A Leap Forward

There are some projects for which you simply make time even when you don’t think you have it. I’ve been trying very hard to keep up with my Top of the Month fiber club shipments from Three Waters Farm — to spin each month’s fiber in the month I receive it. I’ve never managed to stay up with my fiber clubs in the past, but it was a promise I made to myself when I signed up for this one. I managed it in December, missed January, and thought I’d be missing it again in February. I was acutely aware that that was not a great track record at all, though, so when I had a few days at the end of February to make a go with February’s ‘Light in the Trees’, I jumped.

littWanting to get this going asap, I didn’t overthink it. I prepped it simply with breaking it into its three equal & identical repeat portions (when dyers dye a braid of fiber they will often have three repeats on a 4oz braid) and then I stripped it into 2-3gram strips. I planned to spin it in one long piece and then n-ply it.

img_2387-2It just so happened that the lightweight singles I’ve been seeking finally came back to me on this spin.

img_2414-1And it was terribly exciting for me, so much so that I kind of whipped through the singles. The fantastic colors didn’t slow me down, either.

img_2417It was when I started plying, however, that I knew I’d really have the skein I’d been working toward all these many months — fingering weight 3-ply with (hopefully) ample yardage.

img_2422With the hope that I could indeed knit these into socks one day, I put in a relatively high-twist.

And the finished yarn?

skeinBe still my heart!

detFrom my 4oz braid of fiber, I got just shy of 400yards of 3-ply fingering weight yarn. Considering that I’ve been struggling to get in the 300yard range with the same amount of fiber, this is a huge accomplishment for me.

I saw a really gorgeous skein of gradient from this same fiber in the Ravelry group that almost made me second guess my blend of colors a little…

super detailI do love how these colors interact, though. It really does remind me of looking up into the trees in a forest on a spring day — the browns of the bark & last year’s fallen leaves, the greens just starting to peek out below my feet, the crisp blue sky, and the warm sun.  No, I don’t think I could have made a better skein for me.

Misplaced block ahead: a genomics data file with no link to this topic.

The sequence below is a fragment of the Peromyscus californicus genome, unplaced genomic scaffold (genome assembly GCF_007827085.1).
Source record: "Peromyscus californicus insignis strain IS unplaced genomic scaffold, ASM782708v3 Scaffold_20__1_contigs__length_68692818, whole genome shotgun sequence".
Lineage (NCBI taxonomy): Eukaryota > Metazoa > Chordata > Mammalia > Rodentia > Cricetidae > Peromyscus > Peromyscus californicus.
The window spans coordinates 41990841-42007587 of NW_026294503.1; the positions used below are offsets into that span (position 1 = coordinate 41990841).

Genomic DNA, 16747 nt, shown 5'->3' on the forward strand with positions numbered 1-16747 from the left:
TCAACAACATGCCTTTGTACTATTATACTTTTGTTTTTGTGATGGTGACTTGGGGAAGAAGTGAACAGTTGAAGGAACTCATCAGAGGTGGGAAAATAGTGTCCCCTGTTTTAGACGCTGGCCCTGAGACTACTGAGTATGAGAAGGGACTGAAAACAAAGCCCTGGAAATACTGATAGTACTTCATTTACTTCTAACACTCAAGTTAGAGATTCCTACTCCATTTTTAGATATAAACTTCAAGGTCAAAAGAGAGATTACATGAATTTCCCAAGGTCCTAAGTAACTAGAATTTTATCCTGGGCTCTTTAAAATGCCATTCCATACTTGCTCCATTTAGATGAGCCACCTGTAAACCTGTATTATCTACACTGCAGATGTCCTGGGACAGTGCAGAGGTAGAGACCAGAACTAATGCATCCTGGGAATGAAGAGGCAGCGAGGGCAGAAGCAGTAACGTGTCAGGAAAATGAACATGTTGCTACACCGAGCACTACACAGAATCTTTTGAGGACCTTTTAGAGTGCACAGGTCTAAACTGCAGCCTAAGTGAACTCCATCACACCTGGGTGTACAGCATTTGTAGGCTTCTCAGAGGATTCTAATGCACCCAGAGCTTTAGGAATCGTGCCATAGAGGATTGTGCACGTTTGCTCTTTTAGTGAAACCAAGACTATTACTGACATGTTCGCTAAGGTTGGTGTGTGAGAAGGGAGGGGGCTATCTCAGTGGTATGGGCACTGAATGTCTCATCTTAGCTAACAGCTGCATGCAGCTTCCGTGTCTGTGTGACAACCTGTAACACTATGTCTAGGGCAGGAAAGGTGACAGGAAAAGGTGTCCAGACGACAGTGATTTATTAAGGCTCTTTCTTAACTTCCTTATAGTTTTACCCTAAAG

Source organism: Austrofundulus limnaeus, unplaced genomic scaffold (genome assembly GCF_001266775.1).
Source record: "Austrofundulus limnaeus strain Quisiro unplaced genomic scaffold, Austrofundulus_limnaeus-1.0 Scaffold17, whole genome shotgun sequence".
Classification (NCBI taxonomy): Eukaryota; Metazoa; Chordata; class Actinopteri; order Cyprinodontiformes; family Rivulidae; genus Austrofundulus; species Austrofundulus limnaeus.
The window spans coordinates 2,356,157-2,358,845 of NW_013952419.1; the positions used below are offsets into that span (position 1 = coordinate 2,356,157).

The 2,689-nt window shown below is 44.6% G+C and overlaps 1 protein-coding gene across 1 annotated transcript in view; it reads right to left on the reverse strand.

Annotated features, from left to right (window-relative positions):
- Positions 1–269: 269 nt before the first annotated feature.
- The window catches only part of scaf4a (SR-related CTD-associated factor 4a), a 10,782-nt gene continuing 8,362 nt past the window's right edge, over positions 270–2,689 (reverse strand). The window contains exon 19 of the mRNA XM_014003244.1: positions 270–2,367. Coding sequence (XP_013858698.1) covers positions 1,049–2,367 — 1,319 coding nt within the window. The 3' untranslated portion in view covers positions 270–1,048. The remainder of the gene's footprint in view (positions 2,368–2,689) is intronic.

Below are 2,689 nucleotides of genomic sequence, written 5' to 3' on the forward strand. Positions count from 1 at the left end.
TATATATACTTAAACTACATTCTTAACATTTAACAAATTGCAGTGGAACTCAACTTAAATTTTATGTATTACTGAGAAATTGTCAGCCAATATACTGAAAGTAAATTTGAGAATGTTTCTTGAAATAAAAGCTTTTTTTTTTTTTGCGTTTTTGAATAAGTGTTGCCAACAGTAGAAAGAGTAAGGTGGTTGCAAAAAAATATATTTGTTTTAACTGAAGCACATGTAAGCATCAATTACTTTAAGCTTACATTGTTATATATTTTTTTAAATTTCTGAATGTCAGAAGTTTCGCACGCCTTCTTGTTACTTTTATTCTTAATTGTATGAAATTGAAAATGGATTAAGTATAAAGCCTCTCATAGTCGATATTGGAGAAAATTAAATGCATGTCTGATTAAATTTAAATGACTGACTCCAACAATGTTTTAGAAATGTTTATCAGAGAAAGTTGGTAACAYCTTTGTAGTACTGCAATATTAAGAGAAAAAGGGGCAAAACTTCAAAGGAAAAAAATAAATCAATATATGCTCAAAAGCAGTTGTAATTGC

the pretty pileWhat’s more, at about 400yards of fingering weight yarn this is a perfect skein for some sock knitting. I plan to work these two-at-a-time from the toe-up so that I’ll be able to use up all the yarn. After all, when it’s such a labor of love and represents such a huge leap, you use all the yarn. I’ve been meaning to give the new Churchmouse Toe-Up Sock pattern a whirl and I think think might be the perfect opportunity. I might even peek in my stash to find some yarn for a contrast toe & heel. I seem to recal a rusty brown that might work…

This spin has really felt like a turning point for me — the comfort I’m feeling at my wheel is at an all time high. Ironically, I’m wondering (and wondering and wondering) if I’m now able to bounce back and forth a little better between heavier yarns and this new lightweight yarn. That is the ultimate goal — to be able to sit down and just create the yarn I want, any yarn I want, whenever I want. For now, though, I think I’m going to hang around in this new lace weight singles realm for a little bit. It was a hard-won and I kind of what to bask in this little leap forward. A leap forward in February in a leap year. This spin may have been a whim, but I couldn’t have planned the results better if I’d tried!

16 thoughts on “A Leap Forward”

  1. That’s so pretty. I need to learn how to n-ply. I am in that club too, yours came out so pretty. I haven’t done mine yet.

    1. I was all thumbs with n-plying until a friend sent me a Sarah Anderson video. For whatever reason, that just clicked with me and I’ve never had a problem since. If you are ever interested, I’d be happy to forward it to you!

      I’m happy with it. There are some really lovely results in he Ravelry group with the colorway, too. Any ideas what you want to do with it?

      I’ve been thinking a lot about my March TOMC. In fact, that’s part of what’s driving me through my combo spin. I want to see the combo, but I would also love to get the March TOMC done! Such ambition over here -lol!

  2. I’m not a spinner, but as a knitter, can appreciate beautiful hand-spun. Three words: GOR – GEE – MOUS!!! ~wink~

    1. Congratulations! That’s so exciting! N-plying is a little more complex, but Sarah Anderson has an awesome YouTube video that helped me a lot. Happy spinning!

  3. The Churchmouse pattern is a great choice, plain enough to really show off this gorgeous yarn. I can’t wait to see the finished socks!

Comments are closed.